Welcome to Welcome to Springfield, a OneOfUs column that re-examines The Simpsons series episode by episode to establish what made it a cultural icon, and to determine what went wrong. It’s a lofty goal, but Andrew is just the man to do it.
Summary: Its Marge’s birthday and Bart and Lisa have made her breakfast,but Homer assumes its for him and reveals he’s forgotten Marge’s Birthday. He runs to the mall to find her something, while she arranges dinner for the night. At dinner Homer suprises Marge with a bowling ball and causes a scene when he drops it on the cake. Mad at Homer Marge takes the ball and goes bowling and catches the eye of Jacque, professional bowler, and ladies man. As the lessons continue Homer gets worried while Marge is enjoying them even though Jacque is clearly putting the moves on her but she doesn’t notice. eventually Marge is put into a position where it’s either Homer or Jacque and she decides to stick with Homey.
Review: It’s about time for a Marge-centric episode. After nine episodes, the Simpsons’ matriarch is just now getting her first one. This isn’t the first show to have an episode about the temptation to be unfaithful, but it’s one of the few that looks at how marital woes can affect the children, another important group of people to consider in a marriage.
There’s a lot more emotional development for Homer near the end of the episode. He knows he’s messed up and he knows that he could lose Marge. Even though he doesn’t know what to say, he tries because he can’t go on without her. He’s so hurt about the prospect of losing her that he can’t even eat the sandwich she made. Eating is one of Homer’s favorite activities, so he must be hurting pretty badly.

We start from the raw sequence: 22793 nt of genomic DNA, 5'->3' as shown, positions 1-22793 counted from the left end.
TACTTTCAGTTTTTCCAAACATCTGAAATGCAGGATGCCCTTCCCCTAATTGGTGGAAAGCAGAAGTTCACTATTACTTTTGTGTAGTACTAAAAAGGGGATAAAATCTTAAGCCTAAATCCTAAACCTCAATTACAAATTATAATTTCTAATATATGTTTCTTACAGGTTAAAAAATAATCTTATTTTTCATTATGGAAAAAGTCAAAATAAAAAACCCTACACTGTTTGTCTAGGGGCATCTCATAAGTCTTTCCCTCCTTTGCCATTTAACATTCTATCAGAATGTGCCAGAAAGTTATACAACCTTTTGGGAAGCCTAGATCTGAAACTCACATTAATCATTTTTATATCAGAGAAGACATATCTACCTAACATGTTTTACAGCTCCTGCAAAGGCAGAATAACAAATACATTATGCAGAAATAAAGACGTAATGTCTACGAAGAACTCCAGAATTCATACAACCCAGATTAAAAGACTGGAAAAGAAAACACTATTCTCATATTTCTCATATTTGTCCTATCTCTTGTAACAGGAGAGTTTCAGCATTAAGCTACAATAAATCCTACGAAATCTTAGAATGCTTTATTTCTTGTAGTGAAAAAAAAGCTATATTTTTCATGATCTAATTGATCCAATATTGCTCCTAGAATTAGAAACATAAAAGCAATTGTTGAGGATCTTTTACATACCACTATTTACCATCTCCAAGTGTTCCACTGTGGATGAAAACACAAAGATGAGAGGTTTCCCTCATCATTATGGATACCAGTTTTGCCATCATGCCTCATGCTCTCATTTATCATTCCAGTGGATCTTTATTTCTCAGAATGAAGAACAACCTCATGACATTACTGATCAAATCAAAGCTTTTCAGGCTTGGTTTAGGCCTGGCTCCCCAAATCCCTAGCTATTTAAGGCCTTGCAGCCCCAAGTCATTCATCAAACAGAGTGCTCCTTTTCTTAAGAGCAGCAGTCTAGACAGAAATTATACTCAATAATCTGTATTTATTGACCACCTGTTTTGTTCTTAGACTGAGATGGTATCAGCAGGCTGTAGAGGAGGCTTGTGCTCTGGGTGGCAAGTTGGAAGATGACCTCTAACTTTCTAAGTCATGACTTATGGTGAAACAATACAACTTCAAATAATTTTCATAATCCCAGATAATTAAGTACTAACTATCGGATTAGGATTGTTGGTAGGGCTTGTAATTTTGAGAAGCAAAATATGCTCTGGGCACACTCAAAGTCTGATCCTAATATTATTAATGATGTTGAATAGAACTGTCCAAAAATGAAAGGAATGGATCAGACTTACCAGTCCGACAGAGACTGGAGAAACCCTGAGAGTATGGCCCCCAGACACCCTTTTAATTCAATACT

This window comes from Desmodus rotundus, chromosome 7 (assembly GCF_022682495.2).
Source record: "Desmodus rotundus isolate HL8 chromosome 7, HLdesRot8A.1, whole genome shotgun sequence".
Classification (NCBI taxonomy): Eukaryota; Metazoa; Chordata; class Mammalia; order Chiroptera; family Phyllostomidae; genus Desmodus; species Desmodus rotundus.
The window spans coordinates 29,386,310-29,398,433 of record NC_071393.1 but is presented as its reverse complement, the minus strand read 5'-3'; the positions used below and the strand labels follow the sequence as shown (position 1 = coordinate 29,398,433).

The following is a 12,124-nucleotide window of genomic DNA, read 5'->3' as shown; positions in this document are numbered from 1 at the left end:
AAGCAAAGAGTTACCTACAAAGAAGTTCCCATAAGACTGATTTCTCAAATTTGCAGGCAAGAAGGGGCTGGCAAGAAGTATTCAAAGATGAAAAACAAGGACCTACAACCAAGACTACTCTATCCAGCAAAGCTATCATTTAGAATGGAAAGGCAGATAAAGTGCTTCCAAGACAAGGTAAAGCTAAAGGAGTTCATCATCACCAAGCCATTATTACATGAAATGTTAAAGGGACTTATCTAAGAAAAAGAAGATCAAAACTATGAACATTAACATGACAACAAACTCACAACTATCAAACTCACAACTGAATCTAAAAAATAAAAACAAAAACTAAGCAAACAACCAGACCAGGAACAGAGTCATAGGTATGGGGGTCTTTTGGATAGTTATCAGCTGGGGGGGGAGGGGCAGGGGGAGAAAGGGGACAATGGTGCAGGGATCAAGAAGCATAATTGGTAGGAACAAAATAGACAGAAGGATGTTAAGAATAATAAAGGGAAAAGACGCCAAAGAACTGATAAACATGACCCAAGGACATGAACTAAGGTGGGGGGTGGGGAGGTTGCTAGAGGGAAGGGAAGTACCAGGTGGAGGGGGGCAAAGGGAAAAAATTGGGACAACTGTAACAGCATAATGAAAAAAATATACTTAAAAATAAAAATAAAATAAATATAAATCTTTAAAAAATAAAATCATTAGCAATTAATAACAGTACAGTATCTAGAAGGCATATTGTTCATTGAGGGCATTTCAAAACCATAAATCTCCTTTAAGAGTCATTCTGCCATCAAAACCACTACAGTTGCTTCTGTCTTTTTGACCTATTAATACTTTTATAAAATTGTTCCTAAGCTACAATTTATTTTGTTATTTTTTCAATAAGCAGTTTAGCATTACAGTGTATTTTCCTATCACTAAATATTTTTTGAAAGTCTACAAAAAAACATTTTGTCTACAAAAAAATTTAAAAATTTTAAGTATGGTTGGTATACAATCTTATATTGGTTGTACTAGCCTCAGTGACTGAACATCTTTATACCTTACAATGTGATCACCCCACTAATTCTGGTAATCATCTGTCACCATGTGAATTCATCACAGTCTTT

Jacques was the second character to be played by Albert Brooks and his characterization is wonderful. When we see him, he has his own score which illustrates his allure to Marge. He’s caring, witty, and mysterious. But when we see him in his apartment, we see what he really is: a womanizer who looks at Marge as just another trophy for his collection.
This episode shows just how much Marge really means to the family. She’s not just a supporting character, she’s the glue that holds the whole family together. In the midst of all the whacky things Homer, Bart, and even Lisa do. it’s Marge who is the calm center making sure there’s a family to come back to when things go poorly.
Being a bit older you appreciate this episode more. Some of you reading this may have parents who have divorced, so you might have a direct appreciation of how harsh it can be on an entire family. In this episode, Marge’s drive features people in various stages of marriage and it reminds us the commitment a marriage is supposed to be.
Final Score: 4.0/5.0